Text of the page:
Majority of Americans Say No to Public Smoking | The Fix
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Majority of Americans Say No to Public Smoking

But Gallup poll shows continued opposition to cigarette prohibition.


Smokers held captive in their homes?
Photo via cfnews13

By Kenneth Garger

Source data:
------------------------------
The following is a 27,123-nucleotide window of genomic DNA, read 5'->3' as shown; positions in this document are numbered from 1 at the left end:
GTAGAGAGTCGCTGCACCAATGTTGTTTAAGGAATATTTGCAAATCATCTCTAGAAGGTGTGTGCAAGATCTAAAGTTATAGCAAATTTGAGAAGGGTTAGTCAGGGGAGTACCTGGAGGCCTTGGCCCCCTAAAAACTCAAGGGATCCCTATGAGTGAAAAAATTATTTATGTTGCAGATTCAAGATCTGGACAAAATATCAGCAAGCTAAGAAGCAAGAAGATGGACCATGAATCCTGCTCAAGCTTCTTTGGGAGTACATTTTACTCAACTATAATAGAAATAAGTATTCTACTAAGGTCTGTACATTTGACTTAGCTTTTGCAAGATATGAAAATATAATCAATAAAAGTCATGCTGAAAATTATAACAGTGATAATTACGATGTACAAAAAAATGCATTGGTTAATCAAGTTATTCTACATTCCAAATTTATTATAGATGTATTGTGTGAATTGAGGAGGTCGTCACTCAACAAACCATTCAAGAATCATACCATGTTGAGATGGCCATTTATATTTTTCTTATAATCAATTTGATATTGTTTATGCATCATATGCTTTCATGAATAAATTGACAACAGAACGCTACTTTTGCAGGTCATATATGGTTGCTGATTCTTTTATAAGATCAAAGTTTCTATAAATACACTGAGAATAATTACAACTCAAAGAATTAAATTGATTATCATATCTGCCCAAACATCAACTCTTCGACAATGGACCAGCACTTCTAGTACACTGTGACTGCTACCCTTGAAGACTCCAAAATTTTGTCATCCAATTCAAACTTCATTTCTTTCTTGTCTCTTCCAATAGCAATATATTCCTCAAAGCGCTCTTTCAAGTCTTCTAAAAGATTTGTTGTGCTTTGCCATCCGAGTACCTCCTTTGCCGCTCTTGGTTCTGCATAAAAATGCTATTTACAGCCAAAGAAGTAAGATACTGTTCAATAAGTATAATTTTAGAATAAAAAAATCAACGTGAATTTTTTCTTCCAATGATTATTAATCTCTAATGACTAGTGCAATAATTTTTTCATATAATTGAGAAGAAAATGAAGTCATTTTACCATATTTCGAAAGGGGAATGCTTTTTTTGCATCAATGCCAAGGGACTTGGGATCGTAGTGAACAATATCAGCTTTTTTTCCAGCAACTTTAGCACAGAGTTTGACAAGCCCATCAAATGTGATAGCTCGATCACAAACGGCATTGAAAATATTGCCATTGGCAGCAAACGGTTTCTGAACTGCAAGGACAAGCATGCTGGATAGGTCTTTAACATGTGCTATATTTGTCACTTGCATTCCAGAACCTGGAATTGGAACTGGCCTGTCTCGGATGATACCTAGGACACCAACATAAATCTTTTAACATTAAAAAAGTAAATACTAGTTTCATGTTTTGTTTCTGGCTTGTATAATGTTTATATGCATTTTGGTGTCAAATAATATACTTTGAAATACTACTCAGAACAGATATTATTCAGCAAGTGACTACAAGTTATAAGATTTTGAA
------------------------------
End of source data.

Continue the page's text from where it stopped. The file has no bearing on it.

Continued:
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In 2001, only 39% of Americans supported a public smoking ban. According to a new Gallup study, that figure has now jumped to 59%. The favorable American opinion comes at a time when states left and right are passing wide-ranging smoke-free laws. The increasing intolerance for smoking in public may help explain the groundbreaking outdoor smoking ban introduced just months ago in New York City. As The Fix reported back in early June, it became illegal to smoke at any park, beach, or pedestrian mall in the city of New York, although so far the ban has been widely ignored by citizens and police officers alike. While Americans are apparently ready to tolerate the prospect of not lighting up in the great outdoors, the thought of cigarettes becoming completely illegal still doesn’t sit so well. Just 19% of Americans surveyed said they would favor a cigarette sale prohibition. When asked this same question back in 1990, only 14% supported an all-out ban. The figure has, essentially, remained stagnant. While smokers are increasingly being confined to their private property, the public doesn’t have the stomach for cigarette prohibition. 

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